Water and Ocean Governance
The earth’s climate and water cycle are inextricably linked. While climate models may differ in the scale, timing and location of different climate change impacts, all agree that alterations to the earth’s hydrological cycle, including the distribution, frequency and intensity of precipitation and river flows, will be among the most significant impacts of climate change on natural and human systems. Similarly, with surface warming driven by climate change, both horizontal (currents) and vertical (upwelling) ocean circulation patterns are changing with associated impacts on ocean productivity, fisheries and livelihoods. In parallel, a higher CO2 atmosphere is inexorably acidifying the oceans with substantial threats to carbonate fixing plankton, the base of much of the marine food chain and the associated fisheries which humanity depends on for almost twenty percent of its protein supply.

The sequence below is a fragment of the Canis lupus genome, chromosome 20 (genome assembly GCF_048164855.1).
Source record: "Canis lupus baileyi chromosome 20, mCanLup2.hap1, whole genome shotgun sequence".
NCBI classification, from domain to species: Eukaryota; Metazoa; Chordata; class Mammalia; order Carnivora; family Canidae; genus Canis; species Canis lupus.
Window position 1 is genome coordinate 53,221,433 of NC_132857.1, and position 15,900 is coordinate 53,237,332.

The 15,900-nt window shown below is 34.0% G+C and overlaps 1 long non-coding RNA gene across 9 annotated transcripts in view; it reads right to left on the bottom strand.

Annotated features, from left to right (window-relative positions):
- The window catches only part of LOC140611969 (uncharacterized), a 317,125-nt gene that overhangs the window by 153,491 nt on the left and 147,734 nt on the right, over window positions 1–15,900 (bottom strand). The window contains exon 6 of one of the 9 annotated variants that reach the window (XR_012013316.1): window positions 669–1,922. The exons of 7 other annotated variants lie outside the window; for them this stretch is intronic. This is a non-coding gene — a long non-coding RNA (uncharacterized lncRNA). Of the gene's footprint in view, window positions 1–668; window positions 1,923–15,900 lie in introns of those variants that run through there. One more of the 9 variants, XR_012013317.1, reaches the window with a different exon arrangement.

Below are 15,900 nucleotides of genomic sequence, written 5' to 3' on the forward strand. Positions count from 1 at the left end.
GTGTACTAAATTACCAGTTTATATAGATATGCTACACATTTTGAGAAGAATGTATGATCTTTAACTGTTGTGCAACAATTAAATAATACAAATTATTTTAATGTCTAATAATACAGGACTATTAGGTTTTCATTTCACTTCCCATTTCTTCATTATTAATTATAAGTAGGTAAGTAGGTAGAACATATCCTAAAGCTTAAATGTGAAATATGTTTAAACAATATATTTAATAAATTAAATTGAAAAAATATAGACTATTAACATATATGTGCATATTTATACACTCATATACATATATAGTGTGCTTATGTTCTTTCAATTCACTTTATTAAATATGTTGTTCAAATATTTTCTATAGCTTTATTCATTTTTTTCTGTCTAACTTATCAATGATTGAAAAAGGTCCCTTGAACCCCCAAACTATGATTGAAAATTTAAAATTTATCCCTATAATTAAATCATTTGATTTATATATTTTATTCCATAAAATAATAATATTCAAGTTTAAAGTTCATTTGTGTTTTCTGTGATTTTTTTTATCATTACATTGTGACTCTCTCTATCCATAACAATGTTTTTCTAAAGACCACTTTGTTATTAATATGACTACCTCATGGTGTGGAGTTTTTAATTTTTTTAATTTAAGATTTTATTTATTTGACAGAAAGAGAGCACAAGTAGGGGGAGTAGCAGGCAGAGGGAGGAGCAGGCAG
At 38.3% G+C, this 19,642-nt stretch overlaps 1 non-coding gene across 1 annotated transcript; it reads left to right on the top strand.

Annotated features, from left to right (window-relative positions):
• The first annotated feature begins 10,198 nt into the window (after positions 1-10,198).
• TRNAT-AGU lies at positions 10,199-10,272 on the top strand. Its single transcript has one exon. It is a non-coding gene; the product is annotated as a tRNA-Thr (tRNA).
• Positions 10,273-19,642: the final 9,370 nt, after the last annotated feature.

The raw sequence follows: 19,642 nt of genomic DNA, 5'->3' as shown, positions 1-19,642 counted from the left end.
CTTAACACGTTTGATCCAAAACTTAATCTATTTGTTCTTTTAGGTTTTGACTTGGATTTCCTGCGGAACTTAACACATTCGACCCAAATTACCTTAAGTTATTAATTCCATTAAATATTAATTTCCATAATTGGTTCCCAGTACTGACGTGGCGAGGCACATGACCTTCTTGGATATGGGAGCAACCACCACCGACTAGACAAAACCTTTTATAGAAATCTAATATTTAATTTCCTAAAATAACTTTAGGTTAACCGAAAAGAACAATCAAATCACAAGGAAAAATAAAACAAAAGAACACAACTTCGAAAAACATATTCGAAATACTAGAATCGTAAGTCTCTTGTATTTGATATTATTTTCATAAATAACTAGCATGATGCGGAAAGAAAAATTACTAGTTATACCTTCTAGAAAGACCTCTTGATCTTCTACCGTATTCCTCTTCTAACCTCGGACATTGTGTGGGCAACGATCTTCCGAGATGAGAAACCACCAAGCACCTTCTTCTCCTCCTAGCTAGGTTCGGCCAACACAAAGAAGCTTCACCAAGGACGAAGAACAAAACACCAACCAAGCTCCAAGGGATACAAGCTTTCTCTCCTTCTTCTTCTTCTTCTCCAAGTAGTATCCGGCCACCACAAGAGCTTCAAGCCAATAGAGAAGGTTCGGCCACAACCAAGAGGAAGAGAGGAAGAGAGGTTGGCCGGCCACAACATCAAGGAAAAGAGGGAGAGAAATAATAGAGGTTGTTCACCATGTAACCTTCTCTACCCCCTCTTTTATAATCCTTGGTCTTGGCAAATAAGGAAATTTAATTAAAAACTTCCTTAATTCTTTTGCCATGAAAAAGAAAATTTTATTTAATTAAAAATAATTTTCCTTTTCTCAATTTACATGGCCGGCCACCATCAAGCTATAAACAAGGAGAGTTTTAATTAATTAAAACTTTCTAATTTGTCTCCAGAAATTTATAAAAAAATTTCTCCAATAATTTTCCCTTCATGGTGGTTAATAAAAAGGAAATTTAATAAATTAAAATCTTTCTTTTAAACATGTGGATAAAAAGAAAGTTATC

UNDP’s Water and Ocean Governance Programme contributes to Green LECRDS through a number of its programs and projects. At the local level, UNDP supports climate resilient water supply and sanitation access through programs like Every Drop Matters, Community Water Initiative and the Small Grants Programme. At the national level, UNDP is assisting over 40 countries in the preparation and implementation of national Integrated Water Resources Management Plans which incorporate measures to build climate resilience into water resources management. UNDP Cap-Net helps build country capacity for climate resilient integrated water resources management through over 20 networks in 5 regions. UNDP’s MDG GoAL-WaSH programme is helping over a dozen countries make climate resilient progress on the water supply and sanitation MDGs through improved sector governance. Lastly, at the regional level, UNDP/GEF International Waters portfolio helps groups of countries to sustainably manage large scale transboundary marine and freshwater ecosystems through support to strategic multi-country planning processes which incorporate climate resilience.